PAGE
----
On Batman Begins

Careful readers will know that I wound up missing work and the staff screening of Batman Begins a few weeks back. Yesterday, I finally got to see it.

Since this was a long-anticipated event, we decided to make a big deal out of it. Deb, Robbie and I schlepped across the Tappan Zee Bridge to the nearest IMAX screen to see the movie in all its glory. But first, we hooked up with Bob & Jeanne Wayne and had lunch at the Cheesecake Factory. Rob has been hearing about this chain from Kate, who has dessert there every week or so after dancing in Washington. Well, Robbie is a cheesecake fiend so this sounded like heaven to him. And enjoyed his meal but savored the 25th anniversary Godiva Cheesecake so we consider this a success.

Seeing the movie on the bigger screen was an interesting experience but Deb and I remain uncertain if it was worth the extra few bucks. Certainly it should be for the larger than life events such as this but we wonder if even Batman was a little too mundane for the full IMAX experience.

So, the movie.

Had Bob Kane and Bill Finger sat down and created Batman in 1939, the same way we create characters today, they might have come up with many of the same psychological underpinnings that have been added to the mythos over the years. Instead, Bob took a little from here and a little from there, absorbing elements of 30s pop culture and coming up with something unique, just plausible enough to propel a monthly series of stories. Since then, writers such as Denny O’Neil and Frank Miller have plumbed those depths to add to the strength of the character.

This entire movie is really an examination of those depths, a delightful mélange of bits lifted from one retelling of the origin after another. Being the long time reader that I am, I could pinpoint bits from Frank’s Year One or Denny’s “The Man who Falls” version of the origin. To Robbie, he didn’t have the same framework and was enchanted.

The one new character added by director Christopher Nolan as was the requisite love interest, Rachel Dawes, and even though she was a means to an end, was at last instrumental in keeping Bruce Wayne focused on the job at hand. She was also sadly a damsel in distress and yet another in a long line of love interests to learn Bruce’s secret, which has become the cliché (easily avoided here).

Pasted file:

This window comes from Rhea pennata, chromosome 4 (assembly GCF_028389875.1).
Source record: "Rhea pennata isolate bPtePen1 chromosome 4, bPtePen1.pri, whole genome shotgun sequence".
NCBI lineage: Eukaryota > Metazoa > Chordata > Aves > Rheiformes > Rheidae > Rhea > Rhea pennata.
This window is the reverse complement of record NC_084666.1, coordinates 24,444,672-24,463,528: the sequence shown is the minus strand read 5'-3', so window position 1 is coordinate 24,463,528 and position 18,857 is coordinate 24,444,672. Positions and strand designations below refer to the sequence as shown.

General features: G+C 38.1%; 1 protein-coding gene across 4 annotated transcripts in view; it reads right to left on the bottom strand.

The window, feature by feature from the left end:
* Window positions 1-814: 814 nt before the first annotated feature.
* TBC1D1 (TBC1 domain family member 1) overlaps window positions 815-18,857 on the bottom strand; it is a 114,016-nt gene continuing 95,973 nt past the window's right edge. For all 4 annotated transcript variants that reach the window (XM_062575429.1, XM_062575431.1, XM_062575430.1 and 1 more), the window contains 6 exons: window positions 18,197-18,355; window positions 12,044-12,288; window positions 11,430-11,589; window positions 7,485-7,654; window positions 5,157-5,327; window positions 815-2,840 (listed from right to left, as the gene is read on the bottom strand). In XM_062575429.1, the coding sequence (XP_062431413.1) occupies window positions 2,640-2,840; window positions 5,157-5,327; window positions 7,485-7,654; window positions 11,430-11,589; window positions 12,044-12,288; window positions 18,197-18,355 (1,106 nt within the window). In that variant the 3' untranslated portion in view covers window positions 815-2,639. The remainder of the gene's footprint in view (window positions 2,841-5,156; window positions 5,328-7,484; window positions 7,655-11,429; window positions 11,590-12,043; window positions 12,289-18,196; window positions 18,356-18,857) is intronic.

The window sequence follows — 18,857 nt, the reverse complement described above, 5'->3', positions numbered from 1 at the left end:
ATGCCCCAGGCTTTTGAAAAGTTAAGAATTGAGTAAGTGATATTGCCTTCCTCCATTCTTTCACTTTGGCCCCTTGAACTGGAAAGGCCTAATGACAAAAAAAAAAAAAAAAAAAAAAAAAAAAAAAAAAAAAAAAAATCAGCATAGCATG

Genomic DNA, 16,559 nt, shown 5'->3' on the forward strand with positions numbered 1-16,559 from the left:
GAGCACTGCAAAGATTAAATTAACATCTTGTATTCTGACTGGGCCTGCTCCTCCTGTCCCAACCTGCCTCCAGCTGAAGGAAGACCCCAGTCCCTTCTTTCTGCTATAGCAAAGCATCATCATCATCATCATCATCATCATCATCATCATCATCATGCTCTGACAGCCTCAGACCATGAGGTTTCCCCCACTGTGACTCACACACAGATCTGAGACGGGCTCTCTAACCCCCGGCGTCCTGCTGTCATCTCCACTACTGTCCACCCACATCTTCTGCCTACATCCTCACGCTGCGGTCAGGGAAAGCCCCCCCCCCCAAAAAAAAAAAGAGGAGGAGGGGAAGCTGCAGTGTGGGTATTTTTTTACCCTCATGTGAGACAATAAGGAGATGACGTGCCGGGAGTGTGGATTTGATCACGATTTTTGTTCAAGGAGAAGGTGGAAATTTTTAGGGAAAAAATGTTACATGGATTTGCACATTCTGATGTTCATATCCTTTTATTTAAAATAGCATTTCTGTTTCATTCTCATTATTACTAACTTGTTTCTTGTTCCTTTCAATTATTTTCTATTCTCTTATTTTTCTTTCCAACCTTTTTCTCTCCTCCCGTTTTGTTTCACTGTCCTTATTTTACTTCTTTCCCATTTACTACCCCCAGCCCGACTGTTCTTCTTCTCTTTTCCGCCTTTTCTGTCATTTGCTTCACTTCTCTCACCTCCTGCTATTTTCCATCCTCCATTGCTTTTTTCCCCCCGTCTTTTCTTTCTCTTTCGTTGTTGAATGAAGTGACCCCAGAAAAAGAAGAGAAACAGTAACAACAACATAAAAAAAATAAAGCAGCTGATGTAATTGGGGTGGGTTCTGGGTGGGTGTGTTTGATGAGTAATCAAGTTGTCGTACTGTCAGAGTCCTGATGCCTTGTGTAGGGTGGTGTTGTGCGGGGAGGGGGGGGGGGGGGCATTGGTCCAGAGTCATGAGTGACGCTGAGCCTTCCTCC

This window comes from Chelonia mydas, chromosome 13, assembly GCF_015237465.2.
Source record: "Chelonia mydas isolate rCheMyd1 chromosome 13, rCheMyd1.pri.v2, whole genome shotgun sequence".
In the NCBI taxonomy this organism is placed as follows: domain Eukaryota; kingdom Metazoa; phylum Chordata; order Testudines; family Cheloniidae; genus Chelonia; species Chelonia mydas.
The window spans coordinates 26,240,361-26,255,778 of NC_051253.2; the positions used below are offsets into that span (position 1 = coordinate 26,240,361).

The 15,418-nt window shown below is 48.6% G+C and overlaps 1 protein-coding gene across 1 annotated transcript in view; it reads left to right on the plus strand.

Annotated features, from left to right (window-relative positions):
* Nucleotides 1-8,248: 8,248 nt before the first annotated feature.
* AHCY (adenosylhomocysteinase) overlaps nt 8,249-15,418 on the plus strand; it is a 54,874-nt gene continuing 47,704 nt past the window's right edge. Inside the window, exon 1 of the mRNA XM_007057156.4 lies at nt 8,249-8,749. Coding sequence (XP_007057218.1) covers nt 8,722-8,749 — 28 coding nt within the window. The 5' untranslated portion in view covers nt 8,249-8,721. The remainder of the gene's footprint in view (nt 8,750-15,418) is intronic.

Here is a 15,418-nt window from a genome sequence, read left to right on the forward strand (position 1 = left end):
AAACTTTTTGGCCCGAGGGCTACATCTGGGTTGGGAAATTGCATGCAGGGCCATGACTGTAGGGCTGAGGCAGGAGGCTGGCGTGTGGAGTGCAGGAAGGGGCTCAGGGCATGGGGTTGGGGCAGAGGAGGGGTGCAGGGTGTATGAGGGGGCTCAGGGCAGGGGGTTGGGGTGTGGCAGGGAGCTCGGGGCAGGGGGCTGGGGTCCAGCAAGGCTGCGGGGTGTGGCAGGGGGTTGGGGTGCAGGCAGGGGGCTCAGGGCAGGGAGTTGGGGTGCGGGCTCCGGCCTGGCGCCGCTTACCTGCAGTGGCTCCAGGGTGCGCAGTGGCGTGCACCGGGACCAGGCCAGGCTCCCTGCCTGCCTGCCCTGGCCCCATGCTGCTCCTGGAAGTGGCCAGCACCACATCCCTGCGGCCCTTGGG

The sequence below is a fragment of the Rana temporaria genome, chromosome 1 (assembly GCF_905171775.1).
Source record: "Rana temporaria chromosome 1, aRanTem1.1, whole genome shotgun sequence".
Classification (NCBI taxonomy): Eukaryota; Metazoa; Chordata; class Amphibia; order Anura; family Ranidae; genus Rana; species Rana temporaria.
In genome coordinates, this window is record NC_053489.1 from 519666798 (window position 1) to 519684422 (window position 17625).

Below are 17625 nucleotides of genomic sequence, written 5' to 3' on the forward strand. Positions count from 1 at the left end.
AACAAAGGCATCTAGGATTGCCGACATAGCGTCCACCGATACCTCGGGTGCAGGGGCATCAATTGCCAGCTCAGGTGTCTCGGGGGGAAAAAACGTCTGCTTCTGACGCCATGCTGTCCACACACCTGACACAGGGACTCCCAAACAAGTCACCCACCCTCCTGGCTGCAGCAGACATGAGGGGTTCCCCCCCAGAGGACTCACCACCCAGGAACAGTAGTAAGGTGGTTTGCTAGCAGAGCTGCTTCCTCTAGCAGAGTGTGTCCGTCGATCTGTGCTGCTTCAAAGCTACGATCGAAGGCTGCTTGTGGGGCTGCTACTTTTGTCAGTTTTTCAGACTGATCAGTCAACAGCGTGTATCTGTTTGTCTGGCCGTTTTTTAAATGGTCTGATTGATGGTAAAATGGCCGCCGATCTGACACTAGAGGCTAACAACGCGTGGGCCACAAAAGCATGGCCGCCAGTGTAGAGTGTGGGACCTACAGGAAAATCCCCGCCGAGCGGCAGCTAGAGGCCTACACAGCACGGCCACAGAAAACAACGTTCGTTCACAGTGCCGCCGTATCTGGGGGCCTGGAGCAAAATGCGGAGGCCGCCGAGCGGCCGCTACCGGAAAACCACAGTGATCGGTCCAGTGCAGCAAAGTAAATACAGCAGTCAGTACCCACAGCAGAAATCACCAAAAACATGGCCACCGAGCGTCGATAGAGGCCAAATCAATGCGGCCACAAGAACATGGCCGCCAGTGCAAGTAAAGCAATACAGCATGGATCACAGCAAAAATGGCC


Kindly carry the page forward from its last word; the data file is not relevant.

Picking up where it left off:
The rest of the characters from Commissioner Loeb to Carmine Falcone all come from the comics, well integrated into the current retelling of the origin myth. The Batman/Gordon relationship was a highlight as was the reimagining of Lucius Fox. How he built the cave, used the equipment and spread his legend was all well told.

Using Ra’s al Ghul as the antagonist was a terrific choice and here I think his melding into the story didn’t work as effectively. The League of Shadows is said to be millennia old and there to restore balance to the corrupt nation-states of the world. Following that logic, Gotham, a city, should be too small to merit their attention, especially in a world with corrupt regimes on almost every continent. Here, shoe-horning Ra’s and the League into the corruption of Gotham, and more intimately, the legacy of Thomas Wayne, was less effective. Ken Watanabe had some real screen presence and I’m sorry he wasn’t used more.

Liam Neeson as Henri Ducard was an interesting teacher/mentor to Bruce. However, I have no idea why they lifted this one-time character when he resembles the comic version in no way. You could have named him Qui Gon or something and he would have worked fine. He underplayed the part nicely where others would have chewed the scenery.

Nolan is a novice at action pictures, though, and it suffers because of it. The modern thinking is that fight scenes need to be shot quickly and edited in thin slices to be effective. Someone should go back and screen the best swashbuckler movies of the 30s and 40s to see how it could also work. It was difficult at many times to figure out who was doing what to whom. Also, the entire Batmobile chase was unnecessarily long especially if he could shift to stealth mode earlier and vanished from sight.